Princeton Field Reversed Configuration Fusion Reactor for Space Rocket Propulsion

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Princeton Field Reversed Configuration Fusion Reactor for Space Rocket Propulsion

Princeton Field Reversed Configuration (PFRC) is a novel plasma heating method that can lead to a very small fusion reactor. With one end open to space, PFRC becomes the Direct Fusion Drive (DFD), a fusion-powered rocket engine that could enable new robotic and human missions. The PFRC magnetic device would create a cigar-shaped plasma—the superhot, electrically charged gas that fuels fusion reactions. The device uses an innovative method to stream cool ions around the plasma fusion region to remove the fusion ash and efficiently produce thrust and electricity simultaneously. Propulsion would come from this stream of ions, which are heated by the energetic fusion exhaust as they travel along the engine and then blast into space through a magnetic nozzle.

Princeton Satellite Systems (PSS) licensed the PFRC patents from Princeton University, the contractor for Princeton Plasma Physics Laboratory (PPPL), for space propulsion applications. Since the execution of the license agreement, additional patents have issued and additional funding for research at PPPL was obtained via grants from NASA’s Innovative Advanced Concepts (NIAC) program. In addition, the licensee was selected in mid-2017 for two NASA Small Business Technology Transfer (STTR) awards on NASA’s new topic, Advanced Nuclear Propulsion, in partnership with Princeton University.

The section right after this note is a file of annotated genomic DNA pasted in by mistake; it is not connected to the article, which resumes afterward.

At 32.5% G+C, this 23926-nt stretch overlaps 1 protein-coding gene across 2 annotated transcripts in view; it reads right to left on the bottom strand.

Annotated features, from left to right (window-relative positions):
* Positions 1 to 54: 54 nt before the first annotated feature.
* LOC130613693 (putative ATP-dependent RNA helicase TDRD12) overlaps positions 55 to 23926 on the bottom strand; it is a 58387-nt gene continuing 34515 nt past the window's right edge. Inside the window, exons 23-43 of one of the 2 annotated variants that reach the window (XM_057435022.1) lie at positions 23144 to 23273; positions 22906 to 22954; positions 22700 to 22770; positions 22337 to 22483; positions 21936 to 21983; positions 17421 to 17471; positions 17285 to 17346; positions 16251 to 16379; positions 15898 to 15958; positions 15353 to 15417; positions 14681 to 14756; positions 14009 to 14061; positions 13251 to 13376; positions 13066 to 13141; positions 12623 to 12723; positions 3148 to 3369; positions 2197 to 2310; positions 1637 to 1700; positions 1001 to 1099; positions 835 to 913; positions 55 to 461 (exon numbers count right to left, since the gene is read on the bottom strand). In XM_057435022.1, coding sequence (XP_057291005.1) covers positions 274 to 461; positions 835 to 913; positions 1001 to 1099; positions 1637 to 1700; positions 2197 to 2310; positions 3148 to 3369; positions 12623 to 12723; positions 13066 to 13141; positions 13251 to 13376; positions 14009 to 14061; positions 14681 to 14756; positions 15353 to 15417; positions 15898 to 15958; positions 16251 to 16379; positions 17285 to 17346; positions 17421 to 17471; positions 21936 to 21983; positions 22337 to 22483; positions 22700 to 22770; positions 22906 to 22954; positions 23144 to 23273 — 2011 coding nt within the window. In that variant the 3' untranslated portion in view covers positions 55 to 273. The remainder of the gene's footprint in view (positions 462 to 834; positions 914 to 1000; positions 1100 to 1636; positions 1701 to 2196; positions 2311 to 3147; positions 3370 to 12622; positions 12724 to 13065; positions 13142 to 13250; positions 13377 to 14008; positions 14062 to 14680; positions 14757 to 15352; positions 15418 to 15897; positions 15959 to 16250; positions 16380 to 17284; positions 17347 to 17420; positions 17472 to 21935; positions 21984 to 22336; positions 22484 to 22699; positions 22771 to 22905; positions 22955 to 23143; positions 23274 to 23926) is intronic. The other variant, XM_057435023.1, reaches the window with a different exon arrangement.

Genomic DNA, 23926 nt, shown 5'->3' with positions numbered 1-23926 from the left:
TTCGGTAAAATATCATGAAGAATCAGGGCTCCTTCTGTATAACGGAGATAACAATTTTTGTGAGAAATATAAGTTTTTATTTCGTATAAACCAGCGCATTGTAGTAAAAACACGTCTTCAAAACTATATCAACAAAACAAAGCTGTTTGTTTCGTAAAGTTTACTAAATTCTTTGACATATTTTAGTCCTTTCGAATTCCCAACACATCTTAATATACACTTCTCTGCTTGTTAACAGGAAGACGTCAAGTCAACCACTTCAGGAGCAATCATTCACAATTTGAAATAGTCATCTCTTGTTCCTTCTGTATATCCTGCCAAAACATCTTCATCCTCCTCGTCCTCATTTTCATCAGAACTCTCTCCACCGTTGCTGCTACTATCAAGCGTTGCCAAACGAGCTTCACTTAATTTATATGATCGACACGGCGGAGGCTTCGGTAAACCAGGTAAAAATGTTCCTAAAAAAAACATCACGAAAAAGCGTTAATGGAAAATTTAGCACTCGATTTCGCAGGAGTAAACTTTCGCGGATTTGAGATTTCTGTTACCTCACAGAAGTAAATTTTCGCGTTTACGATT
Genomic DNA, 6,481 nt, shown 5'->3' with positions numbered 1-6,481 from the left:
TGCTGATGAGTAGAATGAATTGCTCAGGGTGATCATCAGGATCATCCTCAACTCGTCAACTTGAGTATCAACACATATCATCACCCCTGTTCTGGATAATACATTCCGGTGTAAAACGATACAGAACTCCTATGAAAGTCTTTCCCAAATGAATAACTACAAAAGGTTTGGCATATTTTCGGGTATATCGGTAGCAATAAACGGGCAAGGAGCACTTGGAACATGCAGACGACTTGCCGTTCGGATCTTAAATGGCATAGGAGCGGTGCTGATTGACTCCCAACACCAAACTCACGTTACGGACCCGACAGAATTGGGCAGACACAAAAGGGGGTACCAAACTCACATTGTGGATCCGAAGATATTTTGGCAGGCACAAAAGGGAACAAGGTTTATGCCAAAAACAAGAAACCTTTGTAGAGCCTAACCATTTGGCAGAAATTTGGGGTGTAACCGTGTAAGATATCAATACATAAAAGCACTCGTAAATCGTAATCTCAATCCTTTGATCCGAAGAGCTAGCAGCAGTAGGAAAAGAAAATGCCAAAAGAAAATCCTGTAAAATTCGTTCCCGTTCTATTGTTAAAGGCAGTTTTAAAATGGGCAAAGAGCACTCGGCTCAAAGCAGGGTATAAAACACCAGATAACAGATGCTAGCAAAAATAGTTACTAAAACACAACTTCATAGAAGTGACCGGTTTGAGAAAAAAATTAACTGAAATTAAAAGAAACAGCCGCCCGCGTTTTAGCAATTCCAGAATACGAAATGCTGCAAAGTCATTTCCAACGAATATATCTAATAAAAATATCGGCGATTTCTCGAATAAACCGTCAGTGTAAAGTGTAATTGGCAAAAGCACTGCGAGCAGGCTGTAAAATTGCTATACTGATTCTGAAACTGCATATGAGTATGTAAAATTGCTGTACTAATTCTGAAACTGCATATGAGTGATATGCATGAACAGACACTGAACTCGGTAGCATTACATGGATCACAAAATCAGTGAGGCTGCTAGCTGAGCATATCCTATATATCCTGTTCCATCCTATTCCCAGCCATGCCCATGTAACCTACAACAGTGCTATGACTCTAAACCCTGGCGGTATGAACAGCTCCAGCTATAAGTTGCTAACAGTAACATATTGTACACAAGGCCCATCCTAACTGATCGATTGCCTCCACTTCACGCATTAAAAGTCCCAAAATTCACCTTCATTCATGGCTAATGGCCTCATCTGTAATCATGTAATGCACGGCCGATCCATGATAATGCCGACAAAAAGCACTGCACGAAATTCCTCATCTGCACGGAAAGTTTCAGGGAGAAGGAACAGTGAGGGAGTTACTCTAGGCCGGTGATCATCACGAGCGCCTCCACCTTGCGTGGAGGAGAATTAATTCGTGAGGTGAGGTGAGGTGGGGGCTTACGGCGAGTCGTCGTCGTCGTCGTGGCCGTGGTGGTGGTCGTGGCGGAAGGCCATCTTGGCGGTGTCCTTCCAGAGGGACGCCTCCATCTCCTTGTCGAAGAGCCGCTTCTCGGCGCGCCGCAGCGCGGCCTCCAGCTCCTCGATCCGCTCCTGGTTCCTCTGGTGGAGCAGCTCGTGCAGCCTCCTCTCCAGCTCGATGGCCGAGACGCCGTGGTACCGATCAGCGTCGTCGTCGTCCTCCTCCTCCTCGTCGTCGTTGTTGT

Space applications for DFD include high power Earth satellites, deep space propulsion, and electric power for robotic and human bases throughout the solar system, including the moon and Mars. PSS is already looking far beyond Mars, as DFD would enable ambitious robotic solar system missions at far less cost than current technology allows.  There are many important terrestrial applications for DFD as well, including portable power for emergencies, remote power for villages and towns that are not on the grid, and forward and mobile power for the military. In addition, PFRCs could be used in a modular fashion for ordinary power stations that can be built incrementally without the huge capital investments needed for current technology including cogeneration plants. A full-size plant would fit on a tractor trailer easily transportable by road, rail or plane. It could provide power to remote villages that currently rely on diesel power with fuel delivered by light planes. It could also provide forward power for military forces to power the planned all-electric Army Brigade Combat Team or Navy surface and underwater combatants.

Contact: Laurie Bagley, (609) 243-2425,

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